A Dallas Morning News writer responds and articulates the tension between development and preservation in that demo's wake:
The absentee owner — a Canada-based developer — surely recognized that quick demolition is the surest way to head off a protracted preservation battle.
Why jeopardize their investment when it’s so easy to circumvent the plodding pace of landmark studies and zoning boards? Bulldoze it fast, fade a little bad publicity, and people forget ....
I understand that property owners have rights, and that if we’re going to get the kind of urban redevelopment that cities crave, we’ve got to be willing to make concessions.
But it hurts to see another generation of architecture threatened, just because someone, somewhere, might be willing to pay a few dollars more for something else.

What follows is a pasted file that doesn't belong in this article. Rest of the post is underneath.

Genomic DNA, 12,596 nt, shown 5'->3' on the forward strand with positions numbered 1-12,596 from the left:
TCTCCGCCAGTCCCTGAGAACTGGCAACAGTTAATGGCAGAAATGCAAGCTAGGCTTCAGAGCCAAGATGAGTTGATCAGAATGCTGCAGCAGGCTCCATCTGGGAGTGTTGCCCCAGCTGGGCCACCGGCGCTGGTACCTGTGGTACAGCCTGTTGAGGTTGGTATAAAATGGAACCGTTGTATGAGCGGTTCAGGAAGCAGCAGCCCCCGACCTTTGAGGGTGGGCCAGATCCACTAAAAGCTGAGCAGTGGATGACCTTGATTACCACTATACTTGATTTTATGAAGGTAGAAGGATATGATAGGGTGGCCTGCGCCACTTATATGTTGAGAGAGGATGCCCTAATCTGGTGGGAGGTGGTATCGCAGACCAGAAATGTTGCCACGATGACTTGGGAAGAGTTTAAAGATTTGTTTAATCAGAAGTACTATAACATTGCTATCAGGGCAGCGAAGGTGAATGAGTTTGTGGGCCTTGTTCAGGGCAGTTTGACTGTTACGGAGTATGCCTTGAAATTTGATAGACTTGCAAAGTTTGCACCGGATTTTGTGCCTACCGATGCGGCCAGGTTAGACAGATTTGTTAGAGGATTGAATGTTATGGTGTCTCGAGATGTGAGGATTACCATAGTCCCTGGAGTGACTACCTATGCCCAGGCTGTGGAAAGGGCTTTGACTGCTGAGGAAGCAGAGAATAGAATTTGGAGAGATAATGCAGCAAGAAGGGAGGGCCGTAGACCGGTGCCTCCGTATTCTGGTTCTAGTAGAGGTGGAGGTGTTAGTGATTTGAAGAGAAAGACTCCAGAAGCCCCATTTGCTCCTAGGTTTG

I hate to think of Dallas’ laid-back midcentury neighborhoods ravaged to make way for faux-Gothic monstrosities with four-car garages, or super-cool “mixed use” apartment blocks with an art-house cinema and a Starbucks on the ground floor.
And, boy, I hate to think of the day when “historic,” for Dallas, will refer to its unfortunately ample stock of ugly, inhospitable 1970s public buildings and vinyl-floored Nixon-era tract houses.
“Preservation” should mean more than maintaining a handful of museum pieces. It should, and can, mean placing a priority on combining history, utility and livability.